PA fall color prediction for 12-18 Oct 2023 (map from PA DCNR)

As you can see, Pittsburgh’s Schenley Park is still mostly green …

… though a few maples are changing color.

The reddest maples are quick to drop their leaves so the predominant colors are still green and yellow.

Some flowers and fruits add a splash of color.

But for really gorgeous red and orange yesterday’s sunrise was the best.

Sunrise in Pittsburgh on 13 October 2023 (photo by Kate St. John)

“Red sky at morn, sailors forewarn” came true with today’s all-day rain.

(photos by Kate St. John, map from PA DCNR with link in the caption)

Proof! Lanternflies Don’t Hurt PA Trees; Sticky Tape is Pointless, Bad

Sticky tape put on trees by an unknown Frick Park visitor, 19 Sept 2023 (photo by Michelle Kienholz)

20 September 2023

Six years ago, when spotted lanternflies (Lycorma delicatula) were a new plague in North America, no one knew if they would destroy Pennsylvania’s forests but scientists assumed the worst and warned accordingly. However, they also conducted long term studies of spotted lanternflies’ effect on Pennsylvania trees and agriculture. For PA trees there is happy news: Spotted lanternflies are not a danger to Pennsylvania forests. There’s no need to protect our trees from lanternflies because they are not hurting them.

Penn State subjected four species of trees to four years of spotted lanternfly super-infestation by surrounding the trees with mesh nets that kept hordes of lanternflies inside. Silver maple, weeping willow, and river birch were barely phased by the bugs and did quite well in the third year of the study. The bugs’ host plant, the invasive tree of heaven (Ailanthus altissima), did not grow during the plague.

A Penn State study had four types of trees in enclosures with spotted lanternflies inside to see how growth would be affected. credit: Kelli Hoover/WPSU (photo embedded from WPSU)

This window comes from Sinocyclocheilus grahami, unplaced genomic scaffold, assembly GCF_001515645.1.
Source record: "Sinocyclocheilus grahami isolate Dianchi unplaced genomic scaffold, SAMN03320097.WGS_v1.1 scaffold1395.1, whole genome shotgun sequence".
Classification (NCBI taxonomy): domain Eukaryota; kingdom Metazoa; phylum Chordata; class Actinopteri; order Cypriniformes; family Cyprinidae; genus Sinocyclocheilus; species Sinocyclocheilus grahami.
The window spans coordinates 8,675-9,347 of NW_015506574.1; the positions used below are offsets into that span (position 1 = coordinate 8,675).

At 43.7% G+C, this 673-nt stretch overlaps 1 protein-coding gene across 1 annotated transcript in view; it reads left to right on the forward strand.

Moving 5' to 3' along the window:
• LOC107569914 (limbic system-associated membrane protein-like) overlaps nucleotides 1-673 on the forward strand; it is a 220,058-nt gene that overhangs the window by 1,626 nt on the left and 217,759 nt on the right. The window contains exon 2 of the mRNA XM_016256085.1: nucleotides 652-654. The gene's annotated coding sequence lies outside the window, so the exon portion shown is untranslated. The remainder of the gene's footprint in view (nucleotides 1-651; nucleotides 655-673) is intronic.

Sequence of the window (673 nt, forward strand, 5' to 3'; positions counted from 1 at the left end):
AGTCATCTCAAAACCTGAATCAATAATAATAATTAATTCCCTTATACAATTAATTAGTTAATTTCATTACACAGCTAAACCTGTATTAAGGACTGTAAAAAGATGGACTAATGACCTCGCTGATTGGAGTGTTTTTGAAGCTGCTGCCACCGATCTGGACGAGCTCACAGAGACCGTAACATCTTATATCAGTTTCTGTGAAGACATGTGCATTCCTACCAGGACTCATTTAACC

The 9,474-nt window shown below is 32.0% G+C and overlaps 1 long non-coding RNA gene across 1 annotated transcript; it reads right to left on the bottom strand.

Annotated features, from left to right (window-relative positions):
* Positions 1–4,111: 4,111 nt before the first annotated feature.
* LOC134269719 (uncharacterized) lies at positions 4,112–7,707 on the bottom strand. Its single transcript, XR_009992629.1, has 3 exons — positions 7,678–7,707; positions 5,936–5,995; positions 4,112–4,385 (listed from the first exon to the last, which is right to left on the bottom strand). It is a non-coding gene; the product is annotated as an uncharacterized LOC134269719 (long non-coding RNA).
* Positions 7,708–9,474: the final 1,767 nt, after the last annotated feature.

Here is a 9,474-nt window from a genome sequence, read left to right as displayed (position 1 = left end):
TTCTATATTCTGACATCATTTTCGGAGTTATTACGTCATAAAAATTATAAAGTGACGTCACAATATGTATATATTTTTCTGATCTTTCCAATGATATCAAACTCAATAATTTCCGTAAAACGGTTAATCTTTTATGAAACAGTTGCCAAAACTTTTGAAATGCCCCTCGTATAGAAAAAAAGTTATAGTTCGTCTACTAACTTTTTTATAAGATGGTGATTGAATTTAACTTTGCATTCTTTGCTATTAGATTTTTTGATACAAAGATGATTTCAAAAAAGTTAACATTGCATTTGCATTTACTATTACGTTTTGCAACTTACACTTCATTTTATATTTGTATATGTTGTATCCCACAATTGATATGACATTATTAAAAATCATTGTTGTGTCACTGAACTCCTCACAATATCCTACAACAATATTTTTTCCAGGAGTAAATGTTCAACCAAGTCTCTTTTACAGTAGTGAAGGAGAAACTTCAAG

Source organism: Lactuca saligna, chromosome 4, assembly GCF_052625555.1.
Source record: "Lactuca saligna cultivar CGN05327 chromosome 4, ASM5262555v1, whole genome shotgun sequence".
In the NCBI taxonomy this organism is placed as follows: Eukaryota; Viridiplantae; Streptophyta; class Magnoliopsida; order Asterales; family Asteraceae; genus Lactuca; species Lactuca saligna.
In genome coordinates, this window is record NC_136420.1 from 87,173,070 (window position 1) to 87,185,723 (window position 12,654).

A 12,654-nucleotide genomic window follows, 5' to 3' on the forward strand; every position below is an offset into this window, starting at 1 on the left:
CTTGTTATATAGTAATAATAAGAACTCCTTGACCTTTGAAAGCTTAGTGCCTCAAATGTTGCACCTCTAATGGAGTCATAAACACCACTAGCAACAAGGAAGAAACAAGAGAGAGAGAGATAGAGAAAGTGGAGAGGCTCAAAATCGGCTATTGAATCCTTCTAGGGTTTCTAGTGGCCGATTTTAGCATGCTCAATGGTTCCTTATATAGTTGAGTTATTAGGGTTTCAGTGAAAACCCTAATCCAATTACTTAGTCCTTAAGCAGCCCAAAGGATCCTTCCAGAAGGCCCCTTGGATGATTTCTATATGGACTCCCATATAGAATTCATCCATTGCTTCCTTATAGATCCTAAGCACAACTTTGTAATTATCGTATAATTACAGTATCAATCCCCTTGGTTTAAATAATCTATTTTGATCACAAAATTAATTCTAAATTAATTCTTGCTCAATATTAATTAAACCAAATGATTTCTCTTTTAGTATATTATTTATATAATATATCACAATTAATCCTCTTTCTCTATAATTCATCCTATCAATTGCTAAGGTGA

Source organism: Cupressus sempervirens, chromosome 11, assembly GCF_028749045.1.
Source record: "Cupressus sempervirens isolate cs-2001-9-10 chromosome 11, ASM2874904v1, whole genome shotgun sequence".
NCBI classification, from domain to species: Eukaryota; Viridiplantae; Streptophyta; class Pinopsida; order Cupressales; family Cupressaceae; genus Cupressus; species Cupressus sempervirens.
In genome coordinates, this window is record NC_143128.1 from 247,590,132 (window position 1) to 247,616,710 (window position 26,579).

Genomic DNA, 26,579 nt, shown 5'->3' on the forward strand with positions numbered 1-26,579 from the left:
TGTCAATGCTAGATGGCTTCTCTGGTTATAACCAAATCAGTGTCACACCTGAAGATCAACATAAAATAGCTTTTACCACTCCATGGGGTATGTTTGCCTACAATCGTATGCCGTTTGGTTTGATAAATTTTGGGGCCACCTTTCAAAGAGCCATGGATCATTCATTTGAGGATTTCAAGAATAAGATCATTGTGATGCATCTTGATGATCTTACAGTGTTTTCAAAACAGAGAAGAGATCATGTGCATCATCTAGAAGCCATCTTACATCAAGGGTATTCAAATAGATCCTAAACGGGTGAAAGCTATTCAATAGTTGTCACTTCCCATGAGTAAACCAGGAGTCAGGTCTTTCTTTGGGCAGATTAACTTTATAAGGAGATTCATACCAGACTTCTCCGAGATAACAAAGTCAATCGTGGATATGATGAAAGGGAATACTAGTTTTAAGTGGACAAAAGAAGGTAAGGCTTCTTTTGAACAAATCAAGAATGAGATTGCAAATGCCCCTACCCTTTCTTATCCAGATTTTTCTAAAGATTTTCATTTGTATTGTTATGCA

The study’s lead author, Kelli Hoover, concluded:

“If you have a vineyard and you have lanternflies on your grape vines, you should be very worried because they can kill grape vines,” Hoover said. “But if you’re a homeowner and you have large trees on your property and you have lanternflies on them, I don’t think you should worry about it.”

WPSU: Spotted lanternflies not a danger to forests, according to Penn State study

When scientists learn new information, even if it contradicts an earlier statement, they change their advice to match the reality.

Six years ago they thought the trees were in trouble and needed protection. Now they’ve proven that spotted lanternflies don’t hurt our trees.

Six years ago they suggested sticky tape to protect trees but quickly learned it’s a terrible idea because it kills beneficial insects and birds and immediately changed their advice: Do NOT use Sticky Tape; use Circle Traps instead.

Yesterday an unknown visitor to Frick Park put sticky tape on some trees. Here’s what one section killed: 12 spotted lanternflies, 25+ pollinators (yellowjackets), 70 warbler-food insects (tiny flying insects). More beneficial insects died than lanternflies. Needless to say the tape has already been removed. (Click here to see how sticky tape kills birds!)

Sticky tape deaths in Frick Park, 19 Sep 2023 (photo by Michelle Kienholz)

Sticky tape is bad and pointless. If you put it up, remove it.

Sticky tape on a red oak (photo by Kate St. John)

Learn more about the spotted lanternfly tree study at WPSU: Spotted lanternflies not a danger to forests, according to Penn State study

p.s. Are you still worried because you saw one or two bugs on a tree? Not a problem. In September spotted lanternflies climb any vertical object whether or not they intend to eat it: trees, utility poles, buildings. Here they are on the guy wire of a utility pole. Yes, they are creepy but they are not eating the utility pole.

video embedded from ViralHog on YouTube

(photos by Michelle Kienholz, Kate St. John and embedded from WPSU website)

Why Leaves Turn Black Under Tree of Heaven

Spotted lanternfly honeydew below ailanthus tree turns black with sooty mold, Schenley, 25 Aug 2023 (photo by Kate St. John)

27 August 2023

In Schenley Park’s Panther Hollow there are only a handful of Ailanthus altissima trees (Tree of Heaven) which I rarely paid attention to until recently. A couple of weeks ago I noticed that the plants and ground beneath those trees were wet, though it had not rained. This week the leaves and ground are black. Both phenomena are a by-product of the spotted lanternfly (Lycorma delicatula) invasion.

Spotted lanternflies on a tree trunk, one egg mass below them (photo by Emelie Swackhamer, Penn State University,

Spotted lanternflies (Lycorma delicatula) are sucking insects that pierce the bark of their host plant, Ailanthus, and sip the sugary phloem that travels from the leaves to the rest of the plant. (Phloem flow is orange in the diagram below.)

Flow of xylem and phloem in plants (image from Wikimedia Commons)